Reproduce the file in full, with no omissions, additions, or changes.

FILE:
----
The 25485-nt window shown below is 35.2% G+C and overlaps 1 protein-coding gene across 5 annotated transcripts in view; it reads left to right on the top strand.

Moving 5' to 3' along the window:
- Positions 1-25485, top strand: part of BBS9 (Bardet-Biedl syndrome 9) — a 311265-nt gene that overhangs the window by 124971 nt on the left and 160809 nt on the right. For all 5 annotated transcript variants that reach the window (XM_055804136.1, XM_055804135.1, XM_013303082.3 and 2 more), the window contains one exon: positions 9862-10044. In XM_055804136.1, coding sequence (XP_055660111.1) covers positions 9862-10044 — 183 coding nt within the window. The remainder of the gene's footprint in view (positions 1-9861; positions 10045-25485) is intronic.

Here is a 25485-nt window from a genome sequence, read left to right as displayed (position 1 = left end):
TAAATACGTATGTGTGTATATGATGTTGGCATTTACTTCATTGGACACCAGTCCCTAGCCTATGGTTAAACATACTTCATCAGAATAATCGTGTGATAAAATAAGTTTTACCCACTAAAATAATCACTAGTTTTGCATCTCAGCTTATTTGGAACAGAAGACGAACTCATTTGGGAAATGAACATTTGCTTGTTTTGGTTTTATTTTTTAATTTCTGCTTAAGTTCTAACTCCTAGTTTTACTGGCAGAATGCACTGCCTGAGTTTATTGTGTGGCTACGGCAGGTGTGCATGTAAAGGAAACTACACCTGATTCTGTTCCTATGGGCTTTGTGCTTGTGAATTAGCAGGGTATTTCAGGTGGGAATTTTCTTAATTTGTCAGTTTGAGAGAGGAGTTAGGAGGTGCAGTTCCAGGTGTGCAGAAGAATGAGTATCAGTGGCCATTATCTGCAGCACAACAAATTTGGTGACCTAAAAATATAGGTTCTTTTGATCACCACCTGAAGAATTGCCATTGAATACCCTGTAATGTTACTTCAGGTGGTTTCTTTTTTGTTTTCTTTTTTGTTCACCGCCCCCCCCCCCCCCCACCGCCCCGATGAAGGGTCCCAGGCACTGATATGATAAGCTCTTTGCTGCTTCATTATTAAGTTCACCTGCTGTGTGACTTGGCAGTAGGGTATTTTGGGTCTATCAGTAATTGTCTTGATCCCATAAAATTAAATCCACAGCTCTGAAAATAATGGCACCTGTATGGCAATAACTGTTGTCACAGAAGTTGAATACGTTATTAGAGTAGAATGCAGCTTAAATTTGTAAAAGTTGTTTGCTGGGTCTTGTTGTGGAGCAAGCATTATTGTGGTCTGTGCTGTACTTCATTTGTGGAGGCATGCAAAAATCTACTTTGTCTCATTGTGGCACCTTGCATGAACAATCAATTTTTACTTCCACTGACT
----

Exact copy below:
The 25485-nt window shown below is 35.2% G+C and overlaps 1 protein-coding gene across 5 annotated transcripts in view; it reads left to right on the top strand.

Moving 5' to 3' along the window:
- Positions 1-25485, top strand: part of BBS9 (Bardet-Biedl syndrome 9) — a 311265-nt gene that overhangs the window by 124971 nt on the left and 160809 nt on the right. For all 5 annotated transcript variants that reach the window (XM_055804136.1, XM_055804135.1, XM_013303082.3 and 2 more), the window contains one exon: positions 9862-10044. In XM_055804136.1, coding sequence (XP_055660111.1) covers positions 9862-10044 — 183 coding nt within the window. The remainder of the gene's footprint in view (positions 1-9861; positions 10045-25485) is intronic.

Here is a 25485-nt window from a genome sequence, read left to right as displayed (position 1 = left end):
TAAATACGTATGTGTGTATATGATGTTGGCATTTACTTCATTGGACACCAGTCCCTAGCCTATGGTTAAACATACTTCATCAGAATAATCGTGTGATAAAATAAGTTTTACCCACTAAAATAATCACTAGTTTTGCATCTCAGCTTATTTGGAACAGAAGACGAACTCATTTGGGAAATGAACATTTGCTTGTTTTGGTTTTATTTTTTAATTTCTGCTTAAGTTCTAACTCCTAGTTTTACTGGCAGAATGCACTGCCTGAGTTTATTGTGTGGCTACGGCAGGTGTGCATGTAAAGGAAACTACACCTGATTCTGTTCCTATGGGCTTTGTGCTTGTGAATTAGCAGGGTATTTCAGGTGGGAATTTTCTTAATTTGTCAGTTTGAGAGAGGAGTTAGGAGGTGCAGTTCCAGGTGTGCAGAAGAATGAGTATCAGTGGCCATTATCTGCAGCACAACAAATTTGGTGACCTAAAAATATAGGTTCTTTTGATCACCACCTGAAGAATTGCCATTGAATACCCTGTAATGTTACTTCAGGTGGTTTCTTTTTTGTTTTCTTTTTTGTTCACCGCCCCCCCCCCCCCCCACCGCCCCGATGAAGGGTCCCAGGCACTGATATGATAAGCTCTTTGCTGCTTCATTATTAAGTTCACCTGCTGTGTGACTTGGCAGTAGGGTATTTTGGGTCTATCAGTAATTGTCTTGATCCCATAAAATTAAATCCACAGCTCTGAAAATAATGGCACCTGTATGGCAATAACTGTTGTCACAGAAGTTGAATACGTTATTAGAGTAGAATGCAGCTTAAATTTGTAAAAGTTGTTTGCTGGGTCTTGTTGTGGAGCAAGCATTATTGTGGTCTGTGCTGTACTTCATTTGTGGAGGCATGCAAAAATCTACTTTGTCTCATTGTGGCACCTTGCATGAACAATCAATTTTTACTTCCACTGACT